Laura Palmisano and Katie Richman layer up for a sub-zero morning trudging to and waiting for elk in a meadow in unit 521 on Grand Mesa in Colorado.

Laura Palmisano and Katie Richman hunt for a bull and cow elk on private land during the fourth season in 2015. Richman talks to Ryan Strand, who owns 100 acres, about the elk they found that morning that had been dead for weeks.

Katie Richman talks to Ryan Strand, who owns 100 acres of land in unit 521, about the dead elk they found that morning that had been decomposing.

Katie Richman and Laura Palmisano head out for an evening of hunting on private land on Grand Mesa in Colorado.

Katie Richman and Laura Palmisano head out for an evening of hunting on private land on Grand Mesa in Colorado.

Laura Palmisano adjusts her grip on her rifle while waiting for dusk, the time when elk are most active.

Laura Palmisano adjusts her grip on her rifle while waiting for dusk, the time when elk are most active.

Katie Richman points in the direction she expects the elk to walk from when the sun sets.

Katie Richman points in the direction she expects elk to walk from when the sun sets.

Laura Palmisano looks across the landscape while hunting on Grand Mesa.

Laura Palmisano looks across the landscape while hunting on Grand Mesa.

Gateways

I’ve been shooting a few assignments for High Country News where I work primarily as a designer and photo editor. I shot a story about a tiny speck on the map in Western Colorado back in October. That speck is called Gateway and with a population so small only 30 K-12 students attend the school, it’s hard to notice as you pass through the canyon. But what many people do notice is a huge resort, number one in Colorado and twelve in the world, that boasts a car museum, rafting, horseback riding, and romping around on gnarly roads.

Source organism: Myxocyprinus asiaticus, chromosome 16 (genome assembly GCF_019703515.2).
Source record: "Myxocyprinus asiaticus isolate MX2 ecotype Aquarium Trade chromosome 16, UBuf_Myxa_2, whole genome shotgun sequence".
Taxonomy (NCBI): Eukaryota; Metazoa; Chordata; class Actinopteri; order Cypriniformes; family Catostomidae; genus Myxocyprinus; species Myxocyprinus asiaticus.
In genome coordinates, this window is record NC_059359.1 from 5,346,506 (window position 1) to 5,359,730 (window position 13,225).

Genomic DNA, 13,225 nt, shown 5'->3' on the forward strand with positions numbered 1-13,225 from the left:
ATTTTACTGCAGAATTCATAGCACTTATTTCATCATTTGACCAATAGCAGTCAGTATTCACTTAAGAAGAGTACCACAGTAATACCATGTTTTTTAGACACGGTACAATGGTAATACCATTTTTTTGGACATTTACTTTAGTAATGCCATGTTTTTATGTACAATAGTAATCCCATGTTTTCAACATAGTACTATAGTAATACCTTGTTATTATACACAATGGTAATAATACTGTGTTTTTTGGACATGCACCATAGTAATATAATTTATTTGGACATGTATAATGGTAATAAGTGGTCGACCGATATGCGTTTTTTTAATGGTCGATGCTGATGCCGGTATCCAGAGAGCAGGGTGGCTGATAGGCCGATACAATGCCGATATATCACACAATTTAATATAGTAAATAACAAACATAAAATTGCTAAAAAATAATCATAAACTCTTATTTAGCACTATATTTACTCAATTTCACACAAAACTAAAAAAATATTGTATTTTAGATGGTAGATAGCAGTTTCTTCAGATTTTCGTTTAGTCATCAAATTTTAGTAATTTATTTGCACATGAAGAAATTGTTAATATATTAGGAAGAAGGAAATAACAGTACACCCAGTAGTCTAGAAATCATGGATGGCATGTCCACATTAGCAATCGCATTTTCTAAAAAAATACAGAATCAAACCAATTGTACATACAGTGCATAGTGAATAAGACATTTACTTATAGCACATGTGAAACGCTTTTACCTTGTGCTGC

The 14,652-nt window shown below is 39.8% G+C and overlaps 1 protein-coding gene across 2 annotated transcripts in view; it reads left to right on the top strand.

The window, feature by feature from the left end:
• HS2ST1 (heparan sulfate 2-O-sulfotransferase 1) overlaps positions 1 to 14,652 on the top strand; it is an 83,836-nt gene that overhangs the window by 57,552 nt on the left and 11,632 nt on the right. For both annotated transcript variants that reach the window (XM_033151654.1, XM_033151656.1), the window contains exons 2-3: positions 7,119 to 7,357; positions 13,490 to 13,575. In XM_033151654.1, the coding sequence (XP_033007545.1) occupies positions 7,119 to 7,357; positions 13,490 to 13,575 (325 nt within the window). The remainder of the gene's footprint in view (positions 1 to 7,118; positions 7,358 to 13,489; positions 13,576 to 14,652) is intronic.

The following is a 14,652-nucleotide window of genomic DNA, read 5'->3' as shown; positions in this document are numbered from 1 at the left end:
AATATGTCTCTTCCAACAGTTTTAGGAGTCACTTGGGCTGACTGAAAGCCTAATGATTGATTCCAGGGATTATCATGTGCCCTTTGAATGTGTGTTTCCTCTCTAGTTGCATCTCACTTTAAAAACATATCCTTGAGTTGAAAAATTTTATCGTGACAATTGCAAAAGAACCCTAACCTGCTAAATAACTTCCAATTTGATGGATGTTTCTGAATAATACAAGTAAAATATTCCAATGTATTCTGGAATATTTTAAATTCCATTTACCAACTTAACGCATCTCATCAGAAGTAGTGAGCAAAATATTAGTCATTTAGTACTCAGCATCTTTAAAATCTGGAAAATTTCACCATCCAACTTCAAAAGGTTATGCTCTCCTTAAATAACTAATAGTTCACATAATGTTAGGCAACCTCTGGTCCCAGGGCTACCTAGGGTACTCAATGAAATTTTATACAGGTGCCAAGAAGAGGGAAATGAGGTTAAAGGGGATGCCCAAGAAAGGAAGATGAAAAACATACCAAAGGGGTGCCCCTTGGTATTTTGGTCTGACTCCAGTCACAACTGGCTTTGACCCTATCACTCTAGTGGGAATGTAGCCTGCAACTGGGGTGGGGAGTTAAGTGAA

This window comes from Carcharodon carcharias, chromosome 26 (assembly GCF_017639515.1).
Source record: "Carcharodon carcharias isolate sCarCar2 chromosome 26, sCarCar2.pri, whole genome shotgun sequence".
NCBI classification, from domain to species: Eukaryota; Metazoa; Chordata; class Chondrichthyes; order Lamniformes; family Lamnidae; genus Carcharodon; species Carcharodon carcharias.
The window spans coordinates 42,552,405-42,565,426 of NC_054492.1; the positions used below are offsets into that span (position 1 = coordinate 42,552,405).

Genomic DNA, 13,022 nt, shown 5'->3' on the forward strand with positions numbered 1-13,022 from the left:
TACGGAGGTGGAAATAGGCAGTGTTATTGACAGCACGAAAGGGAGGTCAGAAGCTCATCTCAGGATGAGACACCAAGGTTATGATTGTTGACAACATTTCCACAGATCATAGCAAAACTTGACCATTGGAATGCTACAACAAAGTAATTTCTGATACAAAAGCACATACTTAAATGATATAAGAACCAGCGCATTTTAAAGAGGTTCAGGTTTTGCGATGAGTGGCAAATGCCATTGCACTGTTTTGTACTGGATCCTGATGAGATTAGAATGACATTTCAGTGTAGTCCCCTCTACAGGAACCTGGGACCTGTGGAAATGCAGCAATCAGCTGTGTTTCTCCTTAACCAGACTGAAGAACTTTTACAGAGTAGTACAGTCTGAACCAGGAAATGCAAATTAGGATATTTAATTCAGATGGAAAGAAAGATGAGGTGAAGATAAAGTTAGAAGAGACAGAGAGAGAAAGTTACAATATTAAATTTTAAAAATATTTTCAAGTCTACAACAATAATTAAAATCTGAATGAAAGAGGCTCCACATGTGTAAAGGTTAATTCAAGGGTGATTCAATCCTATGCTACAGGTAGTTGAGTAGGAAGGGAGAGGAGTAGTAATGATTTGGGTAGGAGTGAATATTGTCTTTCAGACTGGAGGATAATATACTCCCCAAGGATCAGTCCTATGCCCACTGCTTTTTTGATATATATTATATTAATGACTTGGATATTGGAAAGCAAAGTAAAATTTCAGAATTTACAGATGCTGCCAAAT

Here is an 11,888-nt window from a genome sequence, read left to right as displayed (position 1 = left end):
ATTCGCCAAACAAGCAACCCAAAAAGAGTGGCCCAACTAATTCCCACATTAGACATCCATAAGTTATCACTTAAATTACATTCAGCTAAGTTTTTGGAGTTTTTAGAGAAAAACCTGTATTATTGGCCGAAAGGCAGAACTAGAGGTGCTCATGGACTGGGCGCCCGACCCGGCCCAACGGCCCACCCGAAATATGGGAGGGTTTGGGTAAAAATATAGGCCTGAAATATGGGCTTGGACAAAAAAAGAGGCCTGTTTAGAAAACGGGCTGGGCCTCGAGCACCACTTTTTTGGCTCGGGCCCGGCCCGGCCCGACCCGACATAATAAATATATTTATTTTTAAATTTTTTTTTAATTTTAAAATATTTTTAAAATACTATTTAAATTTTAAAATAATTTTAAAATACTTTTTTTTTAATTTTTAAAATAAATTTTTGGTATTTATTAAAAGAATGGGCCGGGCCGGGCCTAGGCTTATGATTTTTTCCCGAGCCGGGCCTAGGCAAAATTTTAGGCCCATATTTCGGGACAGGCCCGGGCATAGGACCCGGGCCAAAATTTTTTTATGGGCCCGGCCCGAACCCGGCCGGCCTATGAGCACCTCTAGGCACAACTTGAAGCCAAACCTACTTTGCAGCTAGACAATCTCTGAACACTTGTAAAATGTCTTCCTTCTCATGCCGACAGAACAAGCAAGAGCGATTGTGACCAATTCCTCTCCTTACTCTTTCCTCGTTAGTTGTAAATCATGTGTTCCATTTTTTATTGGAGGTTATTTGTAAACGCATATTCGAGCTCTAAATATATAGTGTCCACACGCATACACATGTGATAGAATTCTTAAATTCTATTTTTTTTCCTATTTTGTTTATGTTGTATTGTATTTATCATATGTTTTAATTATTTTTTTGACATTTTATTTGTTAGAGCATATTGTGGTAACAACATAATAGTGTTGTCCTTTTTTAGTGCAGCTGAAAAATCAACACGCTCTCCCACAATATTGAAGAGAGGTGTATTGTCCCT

I visited the place with Maureen Neal, who wrote an essay about watching the town of Gateway disappear for High Country News. She taught at the then one-room schoolhouse in 1985. We walked through the resort-owned land surrounding Gateway to visit the ancient cemetery that overlooks the town and spent the afternoon chatting with Aggie Wareham, 83, who has lived in Gateway almost her entire life. There were no commercial buildings not affiliated with the resort, and the old Vanadium mine that used to fuel the town economy in the 70s has turned into a site full of wrecked and rusting equipment.

The resort, out of sight from the town, is a huge complex of adobe buildings and green lawns with sprinklers spewing across the lawns. In October the place seemed empty, only a few cars in the lot, but apparently they get busy and fully booked during some seasons. Which is why they are building an employee housing complex to house all the workers that tend to visitors at the resort. I suspect the resort’s population exceeds the town’s during high season, maybe even year round.

Here are some shots from the area, including some I didn’t include in the magazine edit:

A construction worker from Grand Junction works on infrastructure for employee housing at Gateway Canyons Resort that will include a pool, a gym and more.

A construction worker from Grand Junction works on infrastructure for employee housing at Gateway Canyons Resort that will include a pool, a gym and more. Brooke Warren/High Country News

10.6-Gateway-BrookeWarren080

Buck Talbert works on a Baja racing vehicle at Gateway Canyons resort. For the past eight years he has commuted over an hour from Grand Junction to work as the resort off-road vehicle mechanic. Brooke Warren/High Country News

Aggie Wareham, 83, looks through old photo albums, remembering her lifetime spent in Gateway, Colorado.